Baseboard heat is a silent, even heat source that differs significantly from forced air heating in appearance and operation. Baseboard heating units take the form of a long, metallic heater usually positioned against a wall beneath a window. Baseboard heat is often hardwired to the home's electrical system and works by convection, which means the warm air from the unit cycles around and around the room. The heating cycle starts with cold air from the window falling to the ground. The baseboard heats the cold air until it rises, where it meets with more cold air from the window and comes back down, forming a continuous moving circle of warm air. There are two forms of baseboard heat: electric and hydronic. Each form offers advantages and disadvantages.
Electric Baseboard Heat: Pros and Cons
Electric baseboard heat functions by running electricity through wires inside the unit. These wires heat up the baseboard's metal fins, thus beginning the convection process. Electric baseboards provide a relatively fast form of heat because metal changes temperature fairly quickly. Unfortunately, electric baseboard heat is notoriously inefficient, because wires need to stay electrified the entire time that the baseboard is on in order to keep functioning.
Hydronic Baseboard Heat: Pros and Cons
Hydronic heat looks much like electric baseboard heat but functions slightly differently. Hydronic heating units are build with an enclosed liquid, usually water or a type of oil. When the unit is turned on, electricity passes through wires and heats up the liquid. The heated liquid warms up the air and starts the convection process.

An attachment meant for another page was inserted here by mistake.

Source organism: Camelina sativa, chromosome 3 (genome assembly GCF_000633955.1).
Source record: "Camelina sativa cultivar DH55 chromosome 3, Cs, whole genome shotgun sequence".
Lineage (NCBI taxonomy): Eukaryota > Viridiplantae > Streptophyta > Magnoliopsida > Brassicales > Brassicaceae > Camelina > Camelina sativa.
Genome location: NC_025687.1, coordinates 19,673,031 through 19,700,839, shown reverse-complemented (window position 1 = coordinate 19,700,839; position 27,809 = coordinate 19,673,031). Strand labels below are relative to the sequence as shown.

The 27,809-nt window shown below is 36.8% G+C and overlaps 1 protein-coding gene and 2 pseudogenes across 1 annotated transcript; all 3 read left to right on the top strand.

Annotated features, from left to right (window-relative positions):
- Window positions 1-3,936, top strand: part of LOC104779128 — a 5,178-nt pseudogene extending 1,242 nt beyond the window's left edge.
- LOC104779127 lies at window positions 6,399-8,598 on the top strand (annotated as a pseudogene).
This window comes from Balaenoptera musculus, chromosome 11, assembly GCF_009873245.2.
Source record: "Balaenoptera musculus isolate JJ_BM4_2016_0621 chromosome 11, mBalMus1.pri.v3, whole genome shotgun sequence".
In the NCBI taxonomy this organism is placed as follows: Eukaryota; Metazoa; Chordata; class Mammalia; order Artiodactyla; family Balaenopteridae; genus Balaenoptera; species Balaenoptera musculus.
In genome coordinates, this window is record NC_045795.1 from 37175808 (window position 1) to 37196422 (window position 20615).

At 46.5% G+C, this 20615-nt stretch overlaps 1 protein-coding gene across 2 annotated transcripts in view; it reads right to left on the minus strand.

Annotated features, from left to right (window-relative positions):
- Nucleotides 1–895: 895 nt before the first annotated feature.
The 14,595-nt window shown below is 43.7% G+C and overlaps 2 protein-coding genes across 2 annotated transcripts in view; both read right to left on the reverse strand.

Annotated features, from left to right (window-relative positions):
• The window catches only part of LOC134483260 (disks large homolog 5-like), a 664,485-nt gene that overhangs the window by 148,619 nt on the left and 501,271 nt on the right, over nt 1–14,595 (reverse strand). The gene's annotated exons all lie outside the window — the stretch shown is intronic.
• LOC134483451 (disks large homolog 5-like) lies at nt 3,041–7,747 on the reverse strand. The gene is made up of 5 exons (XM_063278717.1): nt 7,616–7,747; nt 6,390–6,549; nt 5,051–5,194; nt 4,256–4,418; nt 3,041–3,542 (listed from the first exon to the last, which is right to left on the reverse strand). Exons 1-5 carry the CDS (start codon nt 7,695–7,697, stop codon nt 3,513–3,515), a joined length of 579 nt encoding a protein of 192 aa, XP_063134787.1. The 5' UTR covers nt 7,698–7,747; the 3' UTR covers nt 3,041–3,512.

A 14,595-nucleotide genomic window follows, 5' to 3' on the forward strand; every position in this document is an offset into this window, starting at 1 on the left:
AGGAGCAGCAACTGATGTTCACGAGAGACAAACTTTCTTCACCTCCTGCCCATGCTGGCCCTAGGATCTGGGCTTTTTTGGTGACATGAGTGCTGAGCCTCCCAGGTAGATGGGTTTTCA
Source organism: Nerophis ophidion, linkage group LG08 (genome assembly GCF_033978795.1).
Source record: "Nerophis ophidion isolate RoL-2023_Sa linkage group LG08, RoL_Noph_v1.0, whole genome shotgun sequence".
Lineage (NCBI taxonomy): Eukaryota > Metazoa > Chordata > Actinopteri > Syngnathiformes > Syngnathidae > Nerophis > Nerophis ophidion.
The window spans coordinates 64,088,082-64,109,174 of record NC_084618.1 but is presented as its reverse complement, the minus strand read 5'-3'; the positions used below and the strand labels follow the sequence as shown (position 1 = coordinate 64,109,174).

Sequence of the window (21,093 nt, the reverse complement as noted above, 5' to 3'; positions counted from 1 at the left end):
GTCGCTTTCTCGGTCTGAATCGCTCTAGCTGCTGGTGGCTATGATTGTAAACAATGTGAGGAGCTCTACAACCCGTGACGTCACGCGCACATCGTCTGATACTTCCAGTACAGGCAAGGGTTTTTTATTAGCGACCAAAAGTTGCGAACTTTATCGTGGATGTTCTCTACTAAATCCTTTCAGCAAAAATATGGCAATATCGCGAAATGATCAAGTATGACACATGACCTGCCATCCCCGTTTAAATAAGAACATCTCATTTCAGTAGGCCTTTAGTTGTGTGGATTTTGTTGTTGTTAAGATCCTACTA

Compared to electric baseboard heat, hydronic heat is much slower to get started. However, hydronic baseboards continue to work even after electricity stops running through the wires, because the liquid inside retains heat much better than metal. For this reason, hydronic baseboard heat is more efficient.
Which One is Best?
Although slow to warm up, the relative efficiency of hydronic heating it the best option if you're hoping to use baseboard heat as a primary heat source. However, for heating a single room for shorter periods of time, electric heating works quickly and sufficiently. Electric baseboard heating is a good choice for areas of the home that simply need a supplemental heating source, while hydronic baseboard heat can stand alone.
For more information about getting electric baseboard or hydronic baseboard heat installed in your home, speak with a certified, reputable electrician (such as Feldman Brothers Electrical Supply Co).